“Parks Canada prides itself on providing visitors with high quality and meaningful experiences across the country. The Parks Canada team works extremely hard to ensure that each and every person leaves with memories that will last a lifetime. We are excited to welcome new and returning visitors back to Gros Morne National Park and Port au Choix, L’Anse aux Meadows, and Red Bay National Historic Sites this season, to help them create new memories and discover everything that these treasured places have to offer.”
President and Chief Executive Officer, Parks Canada
- Gros Morne National Park consists of 1,805 square kilometres of wilderness on Newfoundland’s west coast. Its natural beauty and a unique, geological showcase earned Gros Morne UNESCO World Heritage status in 1987. It stretches inland from the Gulf of St. Lawrence coastline through lowlands where waterways meander towards the Long Range Mountains and Tablelands.
- Indigenous peoples have lived all over Newfoundland and Labrador since time in memorial. On the west side of Newfoundland’s Great Northern Peninsula, at Port au Choix National Historic Site, you’ll find the crossroads of 6000 years of human history. The sea’s bounty drew Maritime Archaic people, the Dorset people, the Groswater people and recent Indigenous people here long before Europeans arrived.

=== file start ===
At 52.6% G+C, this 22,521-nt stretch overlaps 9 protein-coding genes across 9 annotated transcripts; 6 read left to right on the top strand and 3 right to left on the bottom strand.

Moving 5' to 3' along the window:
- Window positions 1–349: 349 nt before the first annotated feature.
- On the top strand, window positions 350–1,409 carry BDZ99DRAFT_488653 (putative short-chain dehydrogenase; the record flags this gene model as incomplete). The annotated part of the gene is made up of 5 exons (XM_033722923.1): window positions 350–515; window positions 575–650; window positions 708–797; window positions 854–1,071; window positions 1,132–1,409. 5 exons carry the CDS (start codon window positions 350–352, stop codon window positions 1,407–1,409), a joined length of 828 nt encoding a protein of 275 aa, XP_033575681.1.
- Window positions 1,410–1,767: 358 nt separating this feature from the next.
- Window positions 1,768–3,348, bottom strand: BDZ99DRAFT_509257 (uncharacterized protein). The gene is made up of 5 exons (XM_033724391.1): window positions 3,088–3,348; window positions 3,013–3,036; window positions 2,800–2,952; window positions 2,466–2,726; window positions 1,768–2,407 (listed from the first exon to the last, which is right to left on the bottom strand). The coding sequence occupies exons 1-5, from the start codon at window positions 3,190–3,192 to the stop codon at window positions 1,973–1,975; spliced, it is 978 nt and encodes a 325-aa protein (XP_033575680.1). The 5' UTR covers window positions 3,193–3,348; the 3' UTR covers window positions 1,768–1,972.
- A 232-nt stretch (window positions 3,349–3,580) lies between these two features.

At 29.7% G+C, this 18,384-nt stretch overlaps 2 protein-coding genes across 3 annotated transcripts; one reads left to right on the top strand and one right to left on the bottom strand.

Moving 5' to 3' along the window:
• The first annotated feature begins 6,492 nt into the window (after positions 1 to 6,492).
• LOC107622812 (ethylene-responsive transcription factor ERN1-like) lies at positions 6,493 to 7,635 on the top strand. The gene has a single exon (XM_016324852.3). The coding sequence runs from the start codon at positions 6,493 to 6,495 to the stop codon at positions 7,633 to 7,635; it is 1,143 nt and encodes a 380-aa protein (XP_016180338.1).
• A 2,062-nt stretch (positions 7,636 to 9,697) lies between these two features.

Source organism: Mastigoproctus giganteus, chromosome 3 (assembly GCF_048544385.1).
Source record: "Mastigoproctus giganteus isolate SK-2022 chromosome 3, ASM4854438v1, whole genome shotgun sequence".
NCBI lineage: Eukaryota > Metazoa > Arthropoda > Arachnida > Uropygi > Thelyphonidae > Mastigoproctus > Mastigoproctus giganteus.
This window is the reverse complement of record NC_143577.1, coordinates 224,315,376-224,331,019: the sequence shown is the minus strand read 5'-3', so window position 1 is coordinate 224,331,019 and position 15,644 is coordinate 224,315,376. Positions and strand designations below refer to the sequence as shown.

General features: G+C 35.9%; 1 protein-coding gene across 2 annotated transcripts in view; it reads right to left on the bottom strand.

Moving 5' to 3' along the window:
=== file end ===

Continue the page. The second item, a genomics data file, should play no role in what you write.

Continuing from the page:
- At L’Anse aux Meadows National Historic Site – at the tip of Newfoundland’s Great Northern Peninsula – lies the first known evidence of European presence in the Americas. Here Norse expeditions sailed from Greenland, building a small encampment of timber-and-sod buildings over 1000 years ago. Against a stunning backdrop of rugged cliffs, bog, and coastline, discover the fascinating archaeological remains of the Viking encampment, declared a UNESCO World Heritage Site in 1978.
- In 2013, Red Bay National Historic Site, the most complete example of early industrial-scale whaling in the world, was inscribed on UNESCO’s World Heritage List for its outstanding universal value. During the mid-16th century, large numbers of right and bowhead whales drew whalers from the Basque region of Spain and France to the Strait of Belle Isle, where they established a major whaling port at Red Bay.
- The Parks Canada Discovery Pass provides unlimited admission for a full year to over 80 destinations across the country. Visitors can purchase their Parks Canada Discovery Passes online, on-site, and at partner retailer locations across the country.
Office of the Minister of Environment and Climate Change
Parks Canada Agency
A/Public Relations and Communications Officer
Western Newfoundland and Labrador Field Unit